That program also won a provincial intergenerational award.


“For us, the opportunity to expose our students to a learning environment, that’s applied, that they could have practical experience in is very important,” said St-Amour, “and a number of our health programs would align very well with a centre like this, as would other programs. We know that seniors need help in their homes to stay in their homes longer and age well longer, so that’s everything from helping them with plumbing advice to how to save energy. And we have those programs here at the campus.”

But St-Amour said the centre would be a community effort.

“A lot of its operational activity would come from the community, so this is very much a community driven proposition, essentially building off what’s already here,” he said, “we would see existing service providers that are in the business, if you like, of serving seniors having the opportunity to participate with us via this location. Perhaps others providing services out of this location. And still others being part of an outreach, for example, that we would take particular services and bring them to groups of seniors who would have those needs.”

He referred to it as a remote hub of senior support.

“There are various ways. At the moment we’re exploring this as an idea,” he said. “We’ve had a consultation in Dartmouth, and we aim to have another consultation in the local area with our partners at the Nova Scotia Health Authroity.”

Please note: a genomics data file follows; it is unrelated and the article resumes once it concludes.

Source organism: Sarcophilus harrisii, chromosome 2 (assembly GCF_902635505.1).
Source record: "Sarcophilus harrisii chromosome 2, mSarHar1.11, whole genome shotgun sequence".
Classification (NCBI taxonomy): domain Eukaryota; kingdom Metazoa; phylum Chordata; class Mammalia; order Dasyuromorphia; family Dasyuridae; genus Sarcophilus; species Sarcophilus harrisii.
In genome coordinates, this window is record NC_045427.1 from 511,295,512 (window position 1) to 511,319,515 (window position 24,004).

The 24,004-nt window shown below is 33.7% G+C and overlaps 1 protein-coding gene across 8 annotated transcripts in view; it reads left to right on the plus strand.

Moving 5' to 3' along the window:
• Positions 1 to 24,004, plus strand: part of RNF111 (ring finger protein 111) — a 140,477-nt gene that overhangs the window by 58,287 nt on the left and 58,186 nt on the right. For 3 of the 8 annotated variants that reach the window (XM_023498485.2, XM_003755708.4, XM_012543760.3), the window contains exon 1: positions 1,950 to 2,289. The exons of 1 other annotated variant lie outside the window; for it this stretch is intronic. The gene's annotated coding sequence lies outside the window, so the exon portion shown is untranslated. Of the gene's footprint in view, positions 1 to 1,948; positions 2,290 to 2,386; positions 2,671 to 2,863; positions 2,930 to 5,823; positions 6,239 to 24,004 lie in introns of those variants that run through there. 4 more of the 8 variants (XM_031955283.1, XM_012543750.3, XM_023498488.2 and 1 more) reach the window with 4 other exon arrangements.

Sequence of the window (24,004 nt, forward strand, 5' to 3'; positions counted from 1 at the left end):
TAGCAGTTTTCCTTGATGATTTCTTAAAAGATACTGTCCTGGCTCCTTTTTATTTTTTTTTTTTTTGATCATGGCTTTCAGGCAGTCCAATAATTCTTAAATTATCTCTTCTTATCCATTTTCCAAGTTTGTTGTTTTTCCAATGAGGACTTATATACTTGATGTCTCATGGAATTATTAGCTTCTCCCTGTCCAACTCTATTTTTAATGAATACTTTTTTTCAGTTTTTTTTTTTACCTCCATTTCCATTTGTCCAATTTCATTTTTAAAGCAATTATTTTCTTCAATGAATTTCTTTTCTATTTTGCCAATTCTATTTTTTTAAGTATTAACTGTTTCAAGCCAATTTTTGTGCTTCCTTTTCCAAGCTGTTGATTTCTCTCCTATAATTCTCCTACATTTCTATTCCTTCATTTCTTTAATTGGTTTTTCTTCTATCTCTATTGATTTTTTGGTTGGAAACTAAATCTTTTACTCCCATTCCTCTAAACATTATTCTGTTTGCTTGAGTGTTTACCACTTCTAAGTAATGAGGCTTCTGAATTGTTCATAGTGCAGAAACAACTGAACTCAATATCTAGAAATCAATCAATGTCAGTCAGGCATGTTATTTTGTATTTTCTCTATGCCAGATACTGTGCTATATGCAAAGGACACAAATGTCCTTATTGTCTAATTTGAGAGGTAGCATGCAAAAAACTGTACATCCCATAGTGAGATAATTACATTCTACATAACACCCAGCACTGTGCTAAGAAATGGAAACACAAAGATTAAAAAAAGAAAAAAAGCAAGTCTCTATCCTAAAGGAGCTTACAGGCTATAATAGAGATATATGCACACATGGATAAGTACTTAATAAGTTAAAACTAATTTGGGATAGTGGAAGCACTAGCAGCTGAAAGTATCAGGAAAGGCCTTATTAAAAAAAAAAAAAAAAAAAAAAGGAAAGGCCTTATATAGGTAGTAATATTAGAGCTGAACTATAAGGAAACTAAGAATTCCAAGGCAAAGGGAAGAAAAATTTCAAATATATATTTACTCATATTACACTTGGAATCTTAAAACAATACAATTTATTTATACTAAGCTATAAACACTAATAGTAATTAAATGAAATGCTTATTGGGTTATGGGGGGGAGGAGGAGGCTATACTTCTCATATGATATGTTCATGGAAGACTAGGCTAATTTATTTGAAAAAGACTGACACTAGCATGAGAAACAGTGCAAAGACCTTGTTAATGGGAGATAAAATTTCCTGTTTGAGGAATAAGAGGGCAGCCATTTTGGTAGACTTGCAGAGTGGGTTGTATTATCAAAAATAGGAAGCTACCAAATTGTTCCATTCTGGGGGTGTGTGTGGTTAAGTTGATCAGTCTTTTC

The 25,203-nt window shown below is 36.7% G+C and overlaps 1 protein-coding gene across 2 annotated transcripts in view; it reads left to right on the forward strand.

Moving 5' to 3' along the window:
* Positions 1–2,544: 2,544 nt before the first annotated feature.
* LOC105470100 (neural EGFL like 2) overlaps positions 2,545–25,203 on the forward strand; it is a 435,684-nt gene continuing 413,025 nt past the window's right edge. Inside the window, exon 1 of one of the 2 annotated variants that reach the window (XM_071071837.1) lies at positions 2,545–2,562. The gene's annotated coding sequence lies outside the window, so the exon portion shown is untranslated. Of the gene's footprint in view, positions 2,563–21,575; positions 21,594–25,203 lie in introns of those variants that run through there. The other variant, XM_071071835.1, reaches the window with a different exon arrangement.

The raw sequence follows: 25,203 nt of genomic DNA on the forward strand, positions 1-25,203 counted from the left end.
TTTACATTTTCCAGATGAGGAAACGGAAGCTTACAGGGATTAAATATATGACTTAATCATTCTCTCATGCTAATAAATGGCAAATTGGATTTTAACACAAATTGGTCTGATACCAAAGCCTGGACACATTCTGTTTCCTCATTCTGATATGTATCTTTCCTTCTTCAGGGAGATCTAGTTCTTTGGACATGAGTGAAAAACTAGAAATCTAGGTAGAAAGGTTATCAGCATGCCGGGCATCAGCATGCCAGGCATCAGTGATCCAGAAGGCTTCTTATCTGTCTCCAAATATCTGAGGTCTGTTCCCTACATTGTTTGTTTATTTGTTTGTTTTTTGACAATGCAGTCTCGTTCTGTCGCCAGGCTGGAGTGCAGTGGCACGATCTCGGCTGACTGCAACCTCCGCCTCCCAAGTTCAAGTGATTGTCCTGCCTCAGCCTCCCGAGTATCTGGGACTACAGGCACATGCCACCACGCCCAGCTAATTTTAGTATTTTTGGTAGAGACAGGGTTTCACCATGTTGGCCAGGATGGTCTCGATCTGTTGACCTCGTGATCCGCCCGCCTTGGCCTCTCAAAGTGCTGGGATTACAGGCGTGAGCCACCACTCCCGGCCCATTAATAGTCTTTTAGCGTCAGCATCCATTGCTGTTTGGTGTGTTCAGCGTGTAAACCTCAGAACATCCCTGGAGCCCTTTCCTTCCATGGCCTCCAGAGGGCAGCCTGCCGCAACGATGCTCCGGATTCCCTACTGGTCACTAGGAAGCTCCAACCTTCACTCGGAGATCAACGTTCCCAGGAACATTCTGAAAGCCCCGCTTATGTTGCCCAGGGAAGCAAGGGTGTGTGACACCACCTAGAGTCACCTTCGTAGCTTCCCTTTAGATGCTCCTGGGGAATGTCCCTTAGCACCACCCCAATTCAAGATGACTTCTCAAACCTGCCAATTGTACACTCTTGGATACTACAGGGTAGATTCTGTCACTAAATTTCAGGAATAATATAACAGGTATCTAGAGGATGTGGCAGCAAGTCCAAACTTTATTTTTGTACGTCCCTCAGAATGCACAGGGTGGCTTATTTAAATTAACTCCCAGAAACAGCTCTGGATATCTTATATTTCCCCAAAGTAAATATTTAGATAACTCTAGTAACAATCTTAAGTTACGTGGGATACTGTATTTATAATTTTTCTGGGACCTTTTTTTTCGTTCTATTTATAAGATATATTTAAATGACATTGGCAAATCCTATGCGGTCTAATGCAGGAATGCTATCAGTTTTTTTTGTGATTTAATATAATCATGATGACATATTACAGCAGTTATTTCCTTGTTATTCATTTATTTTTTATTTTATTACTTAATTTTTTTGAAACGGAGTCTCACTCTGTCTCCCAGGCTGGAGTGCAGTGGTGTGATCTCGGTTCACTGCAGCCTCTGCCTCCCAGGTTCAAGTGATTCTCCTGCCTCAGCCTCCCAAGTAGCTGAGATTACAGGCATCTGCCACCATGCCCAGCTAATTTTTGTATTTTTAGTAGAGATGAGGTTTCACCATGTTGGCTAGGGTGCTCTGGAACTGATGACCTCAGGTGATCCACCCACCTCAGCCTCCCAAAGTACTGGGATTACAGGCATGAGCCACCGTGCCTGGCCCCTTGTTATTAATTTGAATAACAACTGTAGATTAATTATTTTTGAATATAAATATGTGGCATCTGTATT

Fits Well

“This project fits well with NSHA strategic directions of engaging with Nova Scotians to create a healthier future, as well as high quality, safe and sustainable health and wellness services,” said McCulloch. “We recognize that especially in a rural environment, a critical consideration is engaging seniors in the community with programming opportunities.”

He said in particular, a site for programming that engages individuals socially and improves their health and wellness is needed and fits well with NSHA objectives.

“We feel this project has the opportunity to impact individuals, families, caregivers, and communities in a very positive way,” McCulloch said. “We look forward to continuing to partner with NSCC to provide leadership in enhancing opportunities that will help seniors in the community.”

St-Amour hopes a to set up that local consultation soon.

“We’d like to be able to have the consultation in the new year and explore this idea locally in more detail, see what the appetite was like, both from the seniors’ point of view and from potential partners,” he said, “and those that would be interested in having this serve as a hub to support seniors through their services.”


“I think what we’re trying to explore as well, is from a research point of view where some seniors’ needs are, and then use this as a bit of a model to say ‘okay, if something like this serves seniors in our vicinity through the existing agencies, networks, and activities is it something we could duplicate in another area in the province?’” St-Amour said.

“We’re very fortunate as NSCC to have campuses across the province, and we have programming that serves seniors needs by their nature – by the nature of the programs,” he said. “So maybe there’s an alignment here that we don’t know yet, so again, part of the exploration is to see ‘can this be something we can duplicate and make active and available in different parts of the province?’”